LA Kings 2018 Midseason Top 10 Prospect Rankings: Number 8

After giving readers a few days to digest the first two players ranked on our LA Kings Top 10 Prospects list, it’s now time to reveal No. 8.

For those catching up, this is article four in our multi-part series. Part I included a deep dive on a trio of players labeled as having bright futures – Jaret Anderson-Dolan, Mikey Eyssimont, and Cole Hults. Then, Part II provided key insight in the futures of players like Justin Auger, Kurtis MacDermid, and Michael Mersch. And the first two players to make the Top 10, Mikey Anderson and Matt Luff, have their full scouting reports up here.

If you’re unfamiliar with our rankings, for nearly a decade this content has become a vital source of player information, as nobody outside the Kings organization talks to more coaches, scouts, and General Managers about LA’s top prospects on a regular basis than the team at MayorsManor. Endless hours go into evaluating players in the Kings pipeline and preparing our write-ups. Additionally, the final slotting of players is influenced by hundreds of hours of game action and debating the team’s prospects with a myriad of well-respected hockey people, including our key sources inside the team’s front office.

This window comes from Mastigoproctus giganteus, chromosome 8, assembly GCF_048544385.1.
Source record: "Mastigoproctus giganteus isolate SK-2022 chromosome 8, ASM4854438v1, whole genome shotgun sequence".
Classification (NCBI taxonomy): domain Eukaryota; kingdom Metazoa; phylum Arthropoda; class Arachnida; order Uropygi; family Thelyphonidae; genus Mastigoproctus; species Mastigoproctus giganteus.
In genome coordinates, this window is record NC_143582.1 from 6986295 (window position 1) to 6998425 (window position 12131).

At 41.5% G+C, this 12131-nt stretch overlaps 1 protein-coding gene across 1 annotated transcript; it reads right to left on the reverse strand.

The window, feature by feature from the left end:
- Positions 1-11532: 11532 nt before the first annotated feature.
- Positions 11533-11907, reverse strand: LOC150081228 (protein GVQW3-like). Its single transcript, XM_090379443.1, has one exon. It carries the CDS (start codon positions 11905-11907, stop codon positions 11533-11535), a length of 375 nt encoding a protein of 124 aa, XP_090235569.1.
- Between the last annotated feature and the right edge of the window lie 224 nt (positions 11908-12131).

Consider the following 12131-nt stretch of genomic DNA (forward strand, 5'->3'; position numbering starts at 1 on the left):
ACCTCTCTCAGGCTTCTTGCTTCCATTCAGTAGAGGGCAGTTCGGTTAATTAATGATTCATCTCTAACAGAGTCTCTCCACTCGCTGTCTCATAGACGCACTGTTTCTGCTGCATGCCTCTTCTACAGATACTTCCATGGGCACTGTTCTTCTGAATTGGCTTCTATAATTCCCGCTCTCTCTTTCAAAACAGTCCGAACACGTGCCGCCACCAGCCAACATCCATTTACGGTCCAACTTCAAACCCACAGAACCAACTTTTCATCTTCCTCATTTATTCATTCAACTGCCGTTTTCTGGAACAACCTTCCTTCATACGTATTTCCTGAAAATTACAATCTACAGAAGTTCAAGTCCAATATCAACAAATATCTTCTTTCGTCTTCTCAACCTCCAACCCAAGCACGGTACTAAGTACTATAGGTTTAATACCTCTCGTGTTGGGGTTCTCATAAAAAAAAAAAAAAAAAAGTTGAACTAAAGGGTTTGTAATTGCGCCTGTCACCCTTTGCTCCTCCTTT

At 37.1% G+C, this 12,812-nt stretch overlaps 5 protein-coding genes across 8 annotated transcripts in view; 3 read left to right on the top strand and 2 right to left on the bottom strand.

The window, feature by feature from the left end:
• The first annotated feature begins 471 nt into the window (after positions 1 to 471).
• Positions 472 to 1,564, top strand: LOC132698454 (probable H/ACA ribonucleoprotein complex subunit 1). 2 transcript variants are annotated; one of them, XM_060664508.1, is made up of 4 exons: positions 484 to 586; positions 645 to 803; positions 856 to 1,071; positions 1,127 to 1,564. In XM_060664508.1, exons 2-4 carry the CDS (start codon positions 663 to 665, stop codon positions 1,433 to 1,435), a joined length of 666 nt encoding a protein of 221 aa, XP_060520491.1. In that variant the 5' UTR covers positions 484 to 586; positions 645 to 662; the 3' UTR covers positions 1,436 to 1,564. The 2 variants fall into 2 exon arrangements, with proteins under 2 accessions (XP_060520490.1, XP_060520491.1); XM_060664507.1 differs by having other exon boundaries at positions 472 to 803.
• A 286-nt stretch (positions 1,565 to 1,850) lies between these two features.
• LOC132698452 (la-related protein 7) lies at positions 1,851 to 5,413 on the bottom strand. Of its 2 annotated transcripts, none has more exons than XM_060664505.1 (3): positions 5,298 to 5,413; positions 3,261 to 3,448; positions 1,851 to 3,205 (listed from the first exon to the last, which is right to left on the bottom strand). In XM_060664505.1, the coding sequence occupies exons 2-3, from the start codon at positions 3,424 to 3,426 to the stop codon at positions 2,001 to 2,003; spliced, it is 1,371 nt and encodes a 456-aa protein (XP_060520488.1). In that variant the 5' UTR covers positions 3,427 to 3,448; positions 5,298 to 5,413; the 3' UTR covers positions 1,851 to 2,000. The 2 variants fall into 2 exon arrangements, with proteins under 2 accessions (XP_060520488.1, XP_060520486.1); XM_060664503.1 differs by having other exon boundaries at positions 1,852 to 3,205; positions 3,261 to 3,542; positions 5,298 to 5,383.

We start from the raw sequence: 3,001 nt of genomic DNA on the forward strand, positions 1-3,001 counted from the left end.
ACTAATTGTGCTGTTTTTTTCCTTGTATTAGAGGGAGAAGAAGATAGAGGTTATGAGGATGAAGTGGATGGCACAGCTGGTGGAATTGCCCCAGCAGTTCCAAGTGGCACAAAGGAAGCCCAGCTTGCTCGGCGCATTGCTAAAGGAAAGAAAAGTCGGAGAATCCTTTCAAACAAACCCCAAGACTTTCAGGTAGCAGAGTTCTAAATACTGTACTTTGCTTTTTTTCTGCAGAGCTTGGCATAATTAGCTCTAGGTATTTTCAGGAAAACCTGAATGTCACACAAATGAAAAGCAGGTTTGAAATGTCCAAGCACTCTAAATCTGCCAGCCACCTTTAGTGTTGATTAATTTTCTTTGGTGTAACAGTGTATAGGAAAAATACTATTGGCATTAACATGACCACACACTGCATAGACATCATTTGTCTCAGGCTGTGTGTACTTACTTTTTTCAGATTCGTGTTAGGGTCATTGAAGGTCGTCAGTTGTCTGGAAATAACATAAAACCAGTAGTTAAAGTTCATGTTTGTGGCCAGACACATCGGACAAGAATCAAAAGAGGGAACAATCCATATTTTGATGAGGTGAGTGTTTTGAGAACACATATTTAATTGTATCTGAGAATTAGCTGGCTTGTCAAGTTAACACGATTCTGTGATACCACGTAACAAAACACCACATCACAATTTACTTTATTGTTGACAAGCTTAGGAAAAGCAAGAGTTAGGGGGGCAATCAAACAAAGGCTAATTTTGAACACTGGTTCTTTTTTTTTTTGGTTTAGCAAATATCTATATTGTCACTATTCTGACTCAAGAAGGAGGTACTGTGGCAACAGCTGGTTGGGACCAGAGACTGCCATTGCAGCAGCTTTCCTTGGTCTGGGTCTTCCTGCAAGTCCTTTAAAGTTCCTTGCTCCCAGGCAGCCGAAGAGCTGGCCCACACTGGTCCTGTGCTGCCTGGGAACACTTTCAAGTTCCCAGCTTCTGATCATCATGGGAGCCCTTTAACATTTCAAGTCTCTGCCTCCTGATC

8. OSCAR FANTENBERG: Defenseman, Ontario Reign (free agent signing, KHL)

Where do we even begin on this one? Well, for starters, the Fantenberg signing was a byproduct of several trips overseas by Kings management last season, while they were keeping tabs on Slava Voynov’s play. Now, a cynic would look at the second non-drafted player to be slotted into the Top 10 (Matt Luff was No. 9) as proof the Kings prospect cupboard is barren. Meanwhile, a pragmatist would likely note that much of this void has to do with the team’s previous GM trading away treasures aplenty, primarily in 2015 deals involving Andrej Sekera and Milan Lucic.